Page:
Each morning at Soto Zen temples throughout Japan and elsewhere as well, it is customary to chant a series of five sutras for the morning service. The third sutra chanted, typically Sandokai or Hokyozanmai, is dedicated “to the successive generations of buddhas and ancestors who transmitted the flame (of the Dharma).” One of the defining characteristics of the Zen school is this transmission of the Dharma from generation to generation. And hence, there is a strong emphasis on tradition*1.
Many of the sutras chanted in Japanese Zen monasteries, as well as all of the eko, are still written and recited in classical Chinese, albeit using Japanese phonetics. And this is hundreds of years following the introduction of Zen to Japan. Since the eko are written in classical Chinese order, the grammar of which is completely different than Japanese, a monk is required to spend extra time simply learning how to read the phrases in Japanese order.
I remember explaining to a younger American monk what seems to Westerners to be an archaic system and he immediately exclaimed, “But why?!” He couldn’t fathom the reason for maintaining a system that seemed to him completely obsolete, a good example of our very pragmatic American way of thinking. Why not simply write the characters in the order in which they would be read in Japanese? The only answer that came to mind was, “In Zen, there is this great emphasis on tradition.” China was traditionally looked to as the source of culture in other fields as well. So, this one example is by no means unique. It also corresponds to the way the Catholic Church continued to use Latin as the liturgical language even until fairly recently.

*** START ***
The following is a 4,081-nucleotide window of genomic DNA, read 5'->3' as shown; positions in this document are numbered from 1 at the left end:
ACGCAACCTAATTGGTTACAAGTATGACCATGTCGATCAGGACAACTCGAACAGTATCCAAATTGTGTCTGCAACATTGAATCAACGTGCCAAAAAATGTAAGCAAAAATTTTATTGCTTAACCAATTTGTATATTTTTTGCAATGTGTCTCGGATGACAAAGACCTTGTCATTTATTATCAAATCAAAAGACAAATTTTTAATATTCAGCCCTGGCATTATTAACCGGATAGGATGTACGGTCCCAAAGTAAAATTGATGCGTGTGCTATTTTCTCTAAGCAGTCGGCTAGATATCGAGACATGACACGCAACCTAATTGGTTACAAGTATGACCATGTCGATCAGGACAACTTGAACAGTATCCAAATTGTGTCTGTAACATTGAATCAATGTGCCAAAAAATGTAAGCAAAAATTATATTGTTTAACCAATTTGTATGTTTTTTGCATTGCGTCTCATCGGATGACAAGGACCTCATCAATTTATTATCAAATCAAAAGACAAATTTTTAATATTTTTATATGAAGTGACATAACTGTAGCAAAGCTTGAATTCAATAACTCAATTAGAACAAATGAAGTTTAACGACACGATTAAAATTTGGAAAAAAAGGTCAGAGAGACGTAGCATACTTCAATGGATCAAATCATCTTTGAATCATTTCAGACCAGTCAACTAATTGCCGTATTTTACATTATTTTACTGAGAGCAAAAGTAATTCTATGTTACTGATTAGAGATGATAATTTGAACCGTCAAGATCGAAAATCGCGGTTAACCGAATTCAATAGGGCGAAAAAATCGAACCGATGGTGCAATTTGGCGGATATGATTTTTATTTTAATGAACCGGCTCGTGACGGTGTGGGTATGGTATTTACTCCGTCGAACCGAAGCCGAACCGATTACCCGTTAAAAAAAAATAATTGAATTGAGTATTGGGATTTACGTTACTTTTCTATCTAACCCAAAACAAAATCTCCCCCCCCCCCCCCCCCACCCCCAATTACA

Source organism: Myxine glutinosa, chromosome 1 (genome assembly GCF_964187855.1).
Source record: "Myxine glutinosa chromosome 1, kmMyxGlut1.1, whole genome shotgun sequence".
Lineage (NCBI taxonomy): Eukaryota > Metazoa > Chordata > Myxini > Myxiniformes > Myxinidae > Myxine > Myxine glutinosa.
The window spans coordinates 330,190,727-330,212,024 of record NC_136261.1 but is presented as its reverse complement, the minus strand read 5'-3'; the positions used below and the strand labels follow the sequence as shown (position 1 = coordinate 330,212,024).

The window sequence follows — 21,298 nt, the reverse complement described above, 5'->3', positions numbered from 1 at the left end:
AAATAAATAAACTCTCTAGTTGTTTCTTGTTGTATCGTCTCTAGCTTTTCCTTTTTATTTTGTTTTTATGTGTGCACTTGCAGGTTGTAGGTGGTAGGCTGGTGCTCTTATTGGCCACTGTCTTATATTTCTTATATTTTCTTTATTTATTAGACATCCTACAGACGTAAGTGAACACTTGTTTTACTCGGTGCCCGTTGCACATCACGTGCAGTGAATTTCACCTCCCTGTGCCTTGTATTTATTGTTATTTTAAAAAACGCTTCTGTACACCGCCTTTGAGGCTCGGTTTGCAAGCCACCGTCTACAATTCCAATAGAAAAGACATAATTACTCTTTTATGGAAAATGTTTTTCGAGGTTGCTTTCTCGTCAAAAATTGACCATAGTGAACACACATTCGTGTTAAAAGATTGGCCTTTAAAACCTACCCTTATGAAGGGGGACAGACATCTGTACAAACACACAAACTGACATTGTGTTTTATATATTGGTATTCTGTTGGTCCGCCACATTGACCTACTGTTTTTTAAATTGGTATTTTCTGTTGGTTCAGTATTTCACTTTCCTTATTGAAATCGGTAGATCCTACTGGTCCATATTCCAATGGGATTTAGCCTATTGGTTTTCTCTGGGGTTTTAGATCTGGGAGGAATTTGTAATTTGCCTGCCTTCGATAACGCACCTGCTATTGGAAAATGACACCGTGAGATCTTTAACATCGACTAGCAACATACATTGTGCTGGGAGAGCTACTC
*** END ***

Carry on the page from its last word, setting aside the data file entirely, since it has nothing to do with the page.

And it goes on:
In Zen, however, it wasn’t only the liturgy. Many of the anecdotes referred to in teaching about Zen are from China and still pronounced in Chinese order. Also, nearly all of the thousands of phrases used by Zen masters for various sorts of calligraphies come from China. This is really quite astounding when we consider that Zen was introduced to Japan nearly 800 years ago. It is easy to see the way language and tradition have been used to authenticate Zen.
All of this serves as a lengthy introduction as I reflect on the Dendokyoshi Kenshusho (Workshop) that was held last year at Hosshinji Monastery in Obama City, Fukui Prefecture, Japan. Six European and two American Zen teachers participated in a one-month special ango that comprised this workshop. Over the years, the Administrative Headquarters of Soto Zen Buddhism has convened several of these special study sessions in order to recognize senior Western teachers. The first of them were held in the 1980s at Shuzenji, Daijoji, and Koshoji, three monasteries in Japan, and one was held in the 1990s at Green Gulch Farm. There was a several year hiatus until the one held last hear.
Hosshinji Monastery was probably chosen for two main reasons. One was that Harada Sekkei Roshi, abbot and shike of the monastery, had been chosen to be Director of Soto Zen Buddhism Europe Office. Since six Europeans were scheduled to attend the ango, it would provide a way for Harada Roshi and these teachers to get acquainted. Secondly, Hosshinji Monastery is a flourishing monastery in a rural Japanese setting, and since many non-Japanese people have been training there over the years, it would be fairly easy to accommodate these Westerners and at the same time give them a taste of traditional Japanese monastic training. The primary reason for these Dendokyoshi workshops is to give certification to Western Zen teachers who have not, for one reason or another, been able to spend a longer time in a Japanese monastery so that their disciples can be properly registered at the Administrative Headquarters of Soto Zen Buddhism in Tokyo.